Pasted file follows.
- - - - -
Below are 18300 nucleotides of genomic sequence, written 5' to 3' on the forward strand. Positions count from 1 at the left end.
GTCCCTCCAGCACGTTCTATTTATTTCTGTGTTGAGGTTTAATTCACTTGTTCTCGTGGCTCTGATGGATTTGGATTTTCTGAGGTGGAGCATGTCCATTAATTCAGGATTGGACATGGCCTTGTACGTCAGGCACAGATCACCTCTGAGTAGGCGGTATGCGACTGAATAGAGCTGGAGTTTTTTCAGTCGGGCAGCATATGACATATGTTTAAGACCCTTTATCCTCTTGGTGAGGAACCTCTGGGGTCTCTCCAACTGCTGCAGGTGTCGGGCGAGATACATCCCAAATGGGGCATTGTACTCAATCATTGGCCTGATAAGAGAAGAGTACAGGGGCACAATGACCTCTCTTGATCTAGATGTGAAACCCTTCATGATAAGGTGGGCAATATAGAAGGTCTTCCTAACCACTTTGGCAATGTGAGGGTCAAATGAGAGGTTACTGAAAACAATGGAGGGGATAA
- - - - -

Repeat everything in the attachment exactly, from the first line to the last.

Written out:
Below are 18300 nucleotides of genomic sequence, written 5' to 3' on the forward strand. Positions count from 1 at the left end.
GTCCCTCCAGCACGTTCTATTTATTTCTGTGTTGAGGTTTAATTCACTTGTTCTCGTGGCTCTGATGGATTTGGATTTTCTGAGGTGGAGCATGTCCATTAATTCAGGATTGGACATGGCCTTGTACGTCAGGCACAGATCACCTCTGAGTAGGCGGTATGCGACTGAATAGAGCTGGAGTTTTTTCAGTCGGGCAGCATATGACATATGTTTAAGACCCTTTATCCTCTTGGTGAGGAACCTCTGGGGTCTCTCCAACTGCTGCAGGTGTCGGGCGAGATACATCCCAAATGGGGCATTGTACTCAATCATTGGCCTGATAAGAGAAGAGTACAGGGGCACAATGACCTCTCTTGATCTAGATGTGAAACCCTTCATGATAAGGTGGGCAATATAGAAGGTCTTCCTAACCACTTTGGCAATGTGAGGGTCAAATGAGAGGTTACTGAAAACAATGGAGGGGATAA